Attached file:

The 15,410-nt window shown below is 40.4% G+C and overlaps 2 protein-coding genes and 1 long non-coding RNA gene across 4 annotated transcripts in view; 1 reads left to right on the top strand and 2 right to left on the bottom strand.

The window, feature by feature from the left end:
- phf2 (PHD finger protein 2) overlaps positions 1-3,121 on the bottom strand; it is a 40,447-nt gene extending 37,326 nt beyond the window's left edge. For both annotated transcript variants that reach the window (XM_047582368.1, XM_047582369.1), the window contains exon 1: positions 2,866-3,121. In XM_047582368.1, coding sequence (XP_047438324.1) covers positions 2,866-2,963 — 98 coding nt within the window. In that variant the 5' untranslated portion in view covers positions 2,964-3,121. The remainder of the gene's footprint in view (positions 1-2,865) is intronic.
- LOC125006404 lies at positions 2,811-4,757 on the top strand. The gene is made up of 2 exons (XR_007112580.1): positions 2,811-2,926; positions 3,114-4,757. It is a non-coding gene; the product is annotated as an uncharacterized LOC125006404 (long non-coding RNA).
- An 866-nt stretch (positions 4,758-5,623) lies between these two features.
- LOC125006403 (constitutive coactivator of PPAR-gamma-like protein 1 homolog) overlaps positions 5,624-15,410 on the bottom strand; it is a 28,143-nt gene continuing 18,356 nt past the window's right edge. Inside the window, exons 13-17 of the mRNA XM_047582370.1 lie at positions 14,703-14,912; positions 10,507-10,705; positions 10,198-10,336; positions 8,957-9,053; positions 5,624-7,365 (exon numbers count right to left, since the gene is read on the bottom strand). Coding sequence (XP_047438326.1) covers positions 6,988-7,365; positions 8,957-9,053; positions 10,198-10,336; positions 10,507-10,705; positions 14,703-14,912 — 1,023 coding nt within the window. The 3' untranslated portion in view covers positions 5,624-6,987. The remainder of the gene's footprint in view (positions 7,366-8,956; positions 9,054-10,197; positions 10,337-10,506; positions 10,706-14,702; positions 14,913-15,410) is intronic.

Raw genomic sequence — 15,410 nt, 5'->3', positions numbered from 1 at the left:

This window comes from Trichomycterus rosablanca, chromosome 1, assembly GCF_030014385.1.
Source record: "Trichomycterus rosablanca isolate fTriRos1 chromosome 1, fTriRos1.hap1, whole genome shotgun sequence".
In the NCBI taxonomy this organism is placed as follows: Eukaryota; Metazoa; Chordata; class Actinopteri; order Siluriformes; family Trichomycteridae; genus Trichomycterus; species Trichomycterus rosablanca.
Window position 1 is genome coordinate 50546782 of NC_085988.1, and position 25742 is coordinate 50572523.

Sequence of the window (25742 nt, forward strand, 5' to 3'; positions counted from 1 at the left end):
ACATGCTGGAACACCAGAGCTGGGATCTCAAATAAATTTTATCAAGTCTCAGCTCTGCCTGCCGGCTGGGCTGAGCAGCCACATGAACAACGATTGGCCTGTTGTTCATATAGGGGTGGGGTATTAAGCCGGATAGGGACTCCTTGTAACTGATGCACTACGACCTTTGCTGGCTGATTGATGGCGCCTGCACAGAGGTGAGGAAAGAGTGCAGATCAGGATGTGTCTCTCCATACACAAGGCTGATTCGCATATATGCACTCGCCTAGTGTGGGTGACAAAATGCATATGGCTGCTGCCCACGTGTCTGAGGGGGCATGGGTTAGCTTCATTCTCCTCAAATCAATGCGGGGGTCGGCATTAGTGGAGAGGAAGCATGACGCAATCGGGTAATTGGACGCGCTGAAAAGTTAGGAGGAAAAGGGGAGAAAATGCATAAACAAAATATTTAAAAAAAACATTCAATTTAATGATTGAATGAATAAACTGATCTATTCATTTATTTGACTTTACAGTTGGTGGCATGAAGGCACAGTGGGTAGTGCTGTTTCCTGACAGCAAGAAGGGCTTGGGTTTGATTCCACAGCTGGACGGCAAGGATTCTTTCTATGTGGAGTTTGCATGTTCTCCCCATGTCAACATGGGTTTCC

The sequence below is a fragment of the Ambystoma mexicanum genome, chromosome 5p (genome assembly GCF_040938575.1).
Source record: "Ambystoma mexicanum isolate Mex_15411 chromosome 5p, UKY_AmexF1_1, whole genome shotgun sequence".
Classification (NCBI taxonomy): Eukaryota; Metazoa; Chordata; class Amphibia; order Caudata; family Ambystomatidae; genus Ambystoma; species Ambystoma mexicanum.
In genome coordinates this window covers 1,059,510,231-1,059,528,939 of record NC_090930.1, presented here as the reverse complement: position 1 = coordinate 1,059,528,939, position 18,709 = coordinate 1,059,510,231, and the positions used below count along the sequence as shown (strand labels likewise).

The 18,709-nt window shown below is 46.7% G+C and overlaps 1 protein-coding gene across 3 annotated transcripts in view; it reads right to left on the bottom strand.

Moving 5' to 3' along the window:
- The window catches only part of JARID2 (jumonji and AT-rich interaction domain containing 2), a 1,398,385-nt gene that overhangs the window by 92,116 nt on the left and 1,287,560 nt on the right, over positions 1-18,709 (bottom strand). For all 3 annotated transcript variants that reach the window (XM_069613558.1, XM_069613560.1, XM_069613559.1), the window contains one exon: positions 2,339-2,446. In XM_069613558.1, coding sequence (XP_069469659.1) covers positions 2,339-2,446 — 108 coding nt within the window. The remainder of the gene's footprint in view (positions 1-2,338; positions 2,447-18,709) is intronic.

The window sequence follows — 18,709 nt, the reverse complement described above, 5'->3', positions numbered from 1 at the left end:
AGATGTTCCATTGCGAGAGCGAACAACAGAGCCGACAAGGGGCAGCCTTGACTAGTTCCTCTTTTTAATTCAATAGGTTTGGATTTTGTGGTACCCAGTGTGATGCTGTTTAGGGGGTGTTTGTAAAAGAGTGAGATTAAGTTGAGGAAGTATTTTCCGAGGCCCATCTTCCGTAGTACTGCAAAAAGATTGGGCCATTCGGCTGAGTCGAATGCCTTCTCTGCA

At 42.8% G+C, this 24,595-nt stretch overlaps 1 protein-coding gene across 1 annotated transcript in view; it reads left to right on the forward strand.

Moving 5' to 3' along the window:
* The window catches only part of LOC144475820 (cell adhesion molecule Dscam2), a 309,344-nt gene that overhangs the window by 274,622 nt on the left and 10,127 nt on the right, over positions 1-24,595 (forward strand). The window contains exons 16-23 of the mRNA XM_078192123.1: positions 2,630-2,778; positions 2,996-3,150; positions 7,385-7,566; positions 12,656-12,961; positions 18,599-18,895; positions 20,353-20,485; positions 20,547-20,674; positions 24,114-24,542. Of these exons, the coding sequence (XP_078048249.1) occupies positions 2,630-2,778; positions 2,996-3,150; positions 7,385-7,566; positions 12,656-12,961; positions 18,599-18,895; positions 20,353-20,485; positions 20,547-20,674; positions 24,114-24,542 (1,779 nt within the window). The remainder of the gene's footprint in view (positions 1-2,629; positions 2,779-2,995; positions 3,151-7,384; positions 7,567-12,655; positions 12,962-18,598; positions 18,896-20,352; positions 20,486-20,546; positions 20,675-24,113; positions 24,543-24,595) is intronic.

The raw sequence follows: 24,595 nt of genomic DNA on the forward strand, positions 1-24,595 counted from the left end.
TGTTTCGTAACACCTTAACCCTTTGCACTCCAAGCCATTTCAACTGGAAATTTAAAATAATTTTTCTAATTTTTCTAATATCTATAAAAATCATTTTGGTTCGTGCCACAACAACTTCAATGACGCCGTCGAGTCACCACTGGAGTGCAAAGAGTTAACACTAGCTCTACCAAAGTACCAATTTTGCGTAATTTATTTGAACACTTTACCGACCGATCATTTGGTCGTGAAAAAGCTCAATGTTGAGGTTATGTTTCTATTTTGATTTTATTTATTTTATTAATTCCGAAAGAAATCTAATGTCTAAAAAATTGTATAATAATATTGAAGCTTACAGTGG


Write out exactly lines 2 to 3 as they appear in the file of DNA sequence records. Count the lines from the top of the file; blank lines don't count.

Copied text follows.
The window, feature by feature from the left end:
- phf2 (PHD finger protein 2) overlaps positions 1-3,121 on the bottom strand; it is a 40,447-nt gene extending 37,326 nt beyond the window's left edge. For both annotated transcript variants that reach the window (XM_047582368.1, XM_047582369.1), the window contains exon 1: positions 2,866-3,121. In XM_047582368.1, coding sequence (XP_047438324.1) covers positions 2,866-2,963 — 98 coding nt within the window. In that variant the 5' untranslated portion in view covers positions 2,964-3,121. The remainder of the gene's footprint in view (positions 1-2,865) is intronic.